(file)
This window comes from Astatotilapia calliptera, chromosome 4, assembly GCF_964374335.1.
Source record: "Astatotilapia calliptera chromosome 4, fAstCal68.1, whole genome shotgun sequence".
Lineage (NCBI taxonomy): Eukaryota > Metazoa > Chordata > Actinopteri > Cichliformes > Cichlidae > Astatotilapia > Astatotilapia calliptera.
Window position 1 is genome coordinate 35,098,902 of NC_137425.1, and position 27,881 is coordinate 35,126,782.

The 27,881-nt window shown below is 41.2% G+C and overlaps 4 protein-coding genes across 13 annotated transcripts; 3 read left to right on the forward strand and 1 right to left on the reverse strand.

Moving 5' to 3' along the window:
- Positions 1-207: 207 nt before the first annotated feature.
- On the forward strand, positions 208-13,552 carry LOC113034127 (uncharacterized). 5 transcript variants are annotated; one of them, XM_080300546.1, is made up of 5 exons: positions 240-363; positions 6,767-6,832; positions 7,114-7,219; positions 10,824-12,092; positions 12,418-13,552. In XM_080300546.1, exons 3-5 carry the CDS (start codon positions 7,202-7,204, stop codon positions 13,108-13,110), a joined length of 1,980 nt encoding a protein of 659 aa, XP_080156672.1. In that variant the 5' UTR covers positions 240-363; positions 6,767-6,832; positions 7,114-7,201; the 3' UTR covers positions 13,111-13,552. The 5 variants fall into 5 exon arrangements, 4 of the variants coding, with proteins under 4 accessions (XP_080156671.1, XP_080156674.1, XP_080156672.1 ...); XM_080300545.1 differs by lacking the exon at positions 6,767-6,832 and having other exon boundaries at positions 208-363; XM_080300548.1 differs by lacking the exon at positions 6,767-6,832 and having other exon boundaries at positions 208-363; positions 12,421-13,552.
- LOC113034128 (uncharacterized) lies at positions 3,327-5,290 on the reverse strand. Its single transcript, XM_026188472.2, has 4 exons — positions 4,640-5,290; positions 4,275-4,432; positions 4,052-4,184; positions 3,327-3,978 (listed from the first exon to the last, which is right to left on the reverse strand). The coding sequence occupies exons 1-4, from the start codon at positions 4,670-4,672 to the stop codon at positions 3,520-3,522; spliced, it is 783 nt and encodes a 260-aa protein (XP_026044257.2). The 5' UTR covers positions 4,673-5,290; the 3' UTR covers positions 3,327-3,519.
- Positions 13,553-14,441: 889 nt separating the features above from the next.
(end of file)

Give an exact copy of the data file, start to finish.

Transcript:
This window comes from Astatotilapia calliptera, chromosome 4, assembly GCF_964374335.1.
Source record: "Astatotilapia calliptera chromosome 4, fAstCal68.1, whole genome shotgun sequence".
Lineage (NCBI taxonomy): Eukaryota > Metazoa > Chordata > Actinopteri > Cichliformes > Cichlidae > Astatotilapia > Astatotilapia calliptera.
Window position 1 is genome coordinate 35,098,902 of NC_137425.1, and position 27,881 is coordinate 35,126,782.

The 27,881-nt window shown below is 41.2% G+C and overlaps 4 protein-coding genes across 13 annotated transcripts; 3 read left to right on the forward strand and 1 right to left on the reverse strand.

Moving 5' to 3' along the window:
- Positions 1-207: 207 nt before the first annotated feature.
- On the forward strand, positions 208-13,552 carry LOC113034127 (uncharacterized). 5 transcript variants are annotated; one of them, XM_080300546.1, is made up of 5 exons: positions 240-363; positions 6,767-6,832; positions 7,114-7,219; positions 10,824-12,092; positions 12,418-13,552. In XM_080300546.1, exons 3-5 carry the CDS (start codon positions 7,202-7,204, stop codon positions 13,108-13,110), a joined length of 1,980 nt encoding a protein of 659 aa, XP_080156672.1. In that variant the 5' UTR covers positions 240-363; positions 6,767-6,832; positions 7,114-7,201; the 3' UTR covers positions 13,111-13,552. The 5 variants fall into 5 exon arrangements, 4 of the variants coding, with proteins under 4 accessions (XP_080156671.1, XP_080156674.1, XP_080156672.1 ...); XM_080300545.1 differs by lacking the exon at positions 6,767-6,832 and having other exon boundaries at positions 208-363; XM_080300548.1 differs by lacking the exon at positions 6,767-6,832 and having other exon boundaries at positions 208-363; positions 12,421-13,552.
- LOC113034128 (uncharacterized) lies at positions 3,327-5,290 on the reverse strand. Its single transcript, XM_026188472.2, has 4 exons — positions 4,640-5,290; positions 4,275-4,432; positions 4,052-4,184; positions 3,327-3,978 (listed from the first exon to the last, which is right to left on the reverse strand). The coding sequence occupies exons 1-4, from the start codon at positions 4,670-4,672 to the stop codon at positions 3,520-3,522; spliced, it is 783 nt and encodes a 260-aa protein (XP_026044257.2). The 5' UTR covers positions 4,673-5,290; the 3' UTR covers positions 3,327-3,519.
- Positions 13,553-14,441: 889 nt separating the features above from the next.